With the number of regulations out there for all of your facility’s products and systems, it’s easy to overlook how standards can be a useful tool. This is especially the case for office and institutional furniture, which contributes significantly to the safety and wellness of your facility’s occupants.
That’s why the Business & Institutional Furniture Manufacturers Association (BIFMA), a trade association that creates standards for commercial furniture, is reaching out to facility managers and other end users about its standards. With continuing education credits (CEUs) and other initiatives, the organization hopes to help facilities managers become more informed about furniture standards.
“It’s a broader strategic initiative of doing outreach,” says Jennifer Wammack, Director of Outreach at BIFMA. “It’s a newer effort for us in terms of reaching out to stakeholders who might not be BIFMA members. That includes design practitioners, end users and facilities managers. It’s really important to speak to those groups to discuss the importance of standards.”
One such CEU was BIFMA’s seminar at NeoCon this year. The seminar “Standards, Engagement and Trends in Commercial Interiors, and Why Products Matter” considers furniture from an end user’s or facilities manager’s perspective on how standards and employee engagement are related.
“It’s important to curate information with CEUs so it is more digestible for people not looking to be field experts,” says Wammack. “We are simplifying the message, taking high-level perspectives and delivering them to the market so people understand why standards matter.”
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The Importance of Furniture Standards
The clearest example of the importance of standards for furniture is related to wellbeing. By testing materials and pieces, BIFMA has identified safe furniture options that improve employee wellness and productivity, which ultimately helps the bottom line.
One trend that has developed recently is an emphasis on furniture that has low emissions. ANSI-approved standards recognized by LEED and ASHRAE have emerged, providing guidance for low-emitting formaldehyde and VOCs.
Additionally, flame retardant chemicals have been a particular focus for the industry. BIFMA members have sought to limit their use in office furniture despite the good intent of fire codes initiated decades ago.
“Historically, manufacturers have had to use flame retardant chemicals to meet open flame fire codes,” says Dave Panning, Director of Technical Services at BIFMA. “Our industry has advocated modifying codes so furniture can be made without these chemicals. Given changes in the commercial environment, people no longer smoke in the workplace and there is an extremely low open flame risk.”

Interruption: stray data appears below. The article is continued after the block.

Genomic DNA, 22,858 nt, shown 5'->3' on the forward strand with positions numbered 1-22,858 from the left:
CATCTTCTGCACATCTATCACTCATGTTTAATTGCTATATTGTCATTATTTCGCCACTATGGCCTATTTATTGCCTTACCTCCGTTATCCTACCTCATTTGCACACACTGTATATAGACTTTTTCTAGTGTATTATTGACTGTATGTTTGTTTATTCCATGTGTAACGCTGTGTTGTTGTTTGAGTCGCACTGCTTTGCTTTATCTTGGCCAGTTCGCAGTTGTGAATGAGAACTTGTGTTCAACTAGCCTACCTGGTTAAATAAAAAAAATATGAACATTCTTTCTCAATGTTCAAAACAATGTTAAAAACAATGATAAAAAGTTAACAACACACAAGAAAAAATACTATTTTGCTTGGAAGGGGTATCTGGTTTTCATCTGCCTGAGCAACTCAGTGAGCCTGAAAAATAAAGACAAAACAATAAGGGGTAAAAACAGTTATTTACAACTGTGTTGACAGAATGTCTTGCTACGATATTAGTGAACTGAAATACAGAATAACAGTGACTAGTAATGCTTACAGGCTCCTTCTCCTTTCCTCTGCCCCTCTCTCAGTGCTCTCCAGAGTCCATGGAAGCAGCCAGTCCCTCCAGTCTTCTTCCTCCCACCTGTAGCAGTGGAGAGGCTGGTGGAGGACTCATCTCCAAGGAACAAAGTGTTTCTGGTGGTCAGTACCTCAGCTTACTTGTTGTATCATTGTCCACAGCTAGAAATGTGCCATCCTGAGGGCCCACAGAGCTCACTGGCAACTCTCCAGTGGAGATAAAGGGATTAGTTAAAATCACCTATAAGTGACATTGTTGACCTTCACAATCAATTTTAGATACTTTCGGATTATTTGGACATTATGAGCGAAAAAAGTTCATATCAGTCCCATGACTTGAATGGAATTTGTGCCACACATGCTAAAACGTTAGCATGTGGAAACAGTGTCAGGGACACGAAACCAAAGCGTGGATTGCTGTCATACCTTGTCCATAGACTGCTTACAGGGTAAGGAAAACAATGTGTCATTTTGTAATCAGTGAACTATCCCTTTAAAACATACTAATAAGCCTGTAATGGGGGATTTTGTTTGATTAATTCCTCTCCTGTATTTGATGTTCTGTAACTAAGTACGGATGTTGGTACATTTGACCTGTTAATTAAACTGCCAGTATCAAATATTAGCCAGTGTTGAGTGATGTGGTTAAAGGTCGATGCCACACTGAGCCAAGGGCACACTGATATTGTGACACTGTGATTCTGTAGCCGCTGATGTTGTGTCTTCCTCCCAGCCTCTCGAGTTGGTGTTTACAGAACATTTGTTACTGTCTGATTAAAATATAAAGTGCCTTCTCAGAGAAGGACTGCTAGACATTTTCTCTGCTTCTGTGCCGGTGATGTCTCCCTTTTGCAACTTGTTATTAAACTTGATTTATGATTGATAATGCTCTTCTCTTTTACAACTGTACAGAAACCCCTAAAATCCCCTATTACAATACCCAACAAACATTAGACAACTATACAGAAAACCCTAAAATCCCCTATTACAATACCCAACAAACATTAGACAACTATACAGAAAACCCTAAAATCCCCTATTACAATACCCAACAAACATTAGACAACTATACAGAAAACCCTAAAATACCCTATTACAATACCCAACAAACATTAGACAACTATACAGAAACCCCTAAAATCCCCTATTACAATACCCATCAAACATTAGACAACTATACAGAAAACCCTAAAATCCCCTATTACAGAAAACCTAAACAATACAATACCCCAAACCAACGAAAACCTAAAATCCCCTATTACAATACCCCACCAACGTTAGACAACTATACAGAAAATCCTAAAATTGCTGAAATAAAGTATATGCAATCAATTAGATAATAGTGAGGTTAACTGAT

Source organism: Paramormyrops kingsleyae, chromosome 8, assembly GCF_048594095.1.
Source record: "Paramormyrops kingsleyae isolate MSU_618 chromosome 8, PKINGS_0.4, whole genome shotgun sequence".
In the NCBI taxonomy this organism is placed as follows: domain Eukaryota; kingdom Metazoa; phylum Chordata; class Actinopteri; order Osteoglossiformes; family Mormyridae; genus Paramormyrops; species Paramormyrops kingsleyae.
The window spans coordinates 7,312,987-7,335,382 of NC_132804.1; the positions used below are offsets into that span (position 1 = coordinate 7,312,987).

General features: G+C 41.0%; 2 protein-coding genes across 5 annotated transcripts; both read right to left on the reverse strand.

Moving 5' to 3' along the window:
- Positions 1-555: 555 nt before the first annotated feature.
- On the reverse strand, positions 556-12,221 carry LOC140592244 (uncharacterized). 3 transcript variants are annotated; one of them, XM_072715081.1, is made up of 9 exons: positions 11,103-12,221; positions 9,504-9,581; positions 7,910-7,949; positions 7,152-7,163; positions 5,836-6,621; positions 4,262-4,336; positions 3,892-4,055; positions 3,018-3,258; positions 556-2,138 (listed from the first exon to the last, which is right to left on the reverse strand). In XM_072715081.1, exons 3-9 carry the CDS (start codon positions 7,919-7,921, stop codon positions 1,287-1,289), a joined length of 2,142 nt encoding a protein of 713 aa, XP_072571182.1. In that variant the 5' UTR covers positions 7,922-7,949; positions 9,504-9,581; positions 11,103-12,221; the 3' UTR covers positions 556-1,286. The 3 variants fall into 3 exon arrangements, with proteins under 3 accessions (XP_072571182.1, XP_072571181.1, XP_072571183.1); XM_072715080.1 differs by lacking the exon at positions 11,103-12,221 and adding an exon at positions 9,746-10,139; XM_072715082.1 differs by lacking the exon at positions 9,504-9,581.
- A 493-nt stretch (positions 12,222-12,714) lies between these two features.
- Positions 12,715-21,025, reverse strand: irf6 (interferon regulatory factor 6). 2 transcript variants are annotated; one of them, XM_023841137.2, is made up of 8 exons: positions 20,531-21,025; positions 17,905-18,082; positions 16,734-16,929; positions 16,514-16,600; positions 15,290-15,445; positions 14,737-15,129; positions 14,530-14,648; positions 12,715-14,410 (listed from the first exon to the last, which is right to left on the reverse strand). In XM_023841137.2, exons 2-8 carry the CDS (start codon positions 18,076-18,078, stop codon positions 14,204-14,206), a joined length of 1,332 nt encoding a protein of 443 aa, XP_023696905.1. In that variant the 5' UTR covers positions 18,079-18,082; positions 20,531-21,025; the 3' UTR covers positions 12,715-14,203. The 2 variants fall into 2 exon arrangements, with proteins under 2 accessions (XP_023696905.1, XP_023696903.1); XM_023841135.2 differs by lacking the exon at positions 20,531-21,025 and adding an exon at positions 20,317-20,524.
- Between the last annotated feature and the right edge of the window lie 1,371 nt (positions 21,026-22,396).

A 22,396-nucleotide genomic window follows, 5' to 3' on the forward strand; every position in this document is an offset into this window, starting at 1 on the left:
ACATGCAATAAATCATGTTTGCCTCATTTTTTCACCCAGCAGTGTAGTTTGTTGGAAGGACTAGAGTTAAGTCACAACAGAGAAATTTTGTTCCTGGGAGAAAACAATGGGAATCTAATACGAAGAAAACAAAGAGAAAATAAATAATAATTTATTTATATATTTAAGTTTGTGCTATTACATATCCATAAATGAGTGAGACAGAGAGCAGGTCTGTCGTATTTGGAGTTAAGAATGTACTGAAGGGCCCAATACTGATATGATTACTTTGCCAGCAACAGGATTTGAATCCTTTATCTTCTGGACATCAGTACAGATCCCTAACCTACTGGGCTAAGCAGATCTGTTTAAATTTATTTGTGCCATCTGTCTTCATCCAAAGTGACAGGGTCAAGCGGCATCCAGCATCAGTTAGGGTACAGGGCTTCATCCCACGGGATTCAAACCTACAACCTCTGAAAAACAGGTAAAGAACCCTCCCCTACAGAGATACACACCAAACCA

Regulators are now looking more closely at the risks of fire, balanced with concerns of fire retardant chemicals.
Promoting Sustainability with Furniture
Standards aren’t limited to just safety concerns. BIFMA also promotes sustainability in the workplace.
“The traditional work of BIFMA has been focused on the safety and performance of products,” says Brad Miller, Director of Advocacy & Sustainability at BIFMA. “But there has been a movement toward impact-specific areas like emissions, which then led to a desire about 10 years ago to put together a full sustainability standard for furniture.”
The goal was for furniture to contribute to environmental and social wellbeing, culminating in the creation of the ANSI/BIFMA e3 Furniture Sustainability Standard. With its most recent revision coming out soon, e3-2018 will help expand perceptions about the sustainability of furniture.
The 2018 revision continues to address product emissions, going beyond the earlier e3 iterations by making the Low Emitting Furniture credit (Credit 7.6.1) a prerequisite for all applicable office furniture products. Low emissions will be one of seven prerequisites for the standard, which also includes a great number of other voluntary credits addressing other environmental and social impact areas.
The success of e3 is evidenced by the EPA recommending BIFMA LEVEL certified furniture for federal purchasers, which is only one of four programs recommended, explains Miller. Standards like this enable facilities managers to add furniture to the milieu of sustainability.
The Social Side of Office Furniture
The main focus of standards today is on the environmental side of the equation. In the future, standards will accommodate the social aspect of office furniture and how it can help employees become more engaged.
“Social engagement is a burgeoning new area of research that we are looking into and are trying to become better students of,” explains Wammack. “We’re trying to take this research and apply it specifically to furniture.”
One such trend is the widespread adoption of height-adjustable desks. The benefits they provide for employees have caused an incredible influx of products now. BIFMA’s standards development team is testing more on those products now, and there’s truly widespread industry support, notes Panning.
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“Some research and survey work on social engagement has been done in the field, often by individual manufacturers,” says Wammack. “We’re doing work this summer to put together additional training materials because if furniture can positively impact employees and lead to better productivity and engagement, that has a huge potential impact.”
If you are interested in learning more about BIFMA and its standards, visit www.bifma.org.
Justin Feit [email protected] is associate editor of BUILDINGS
Wammack presented the seminar “Standards, Engagement and Trends in Commercial Materials, and Why Products Matter” at NeoCon 2018 in Chicago.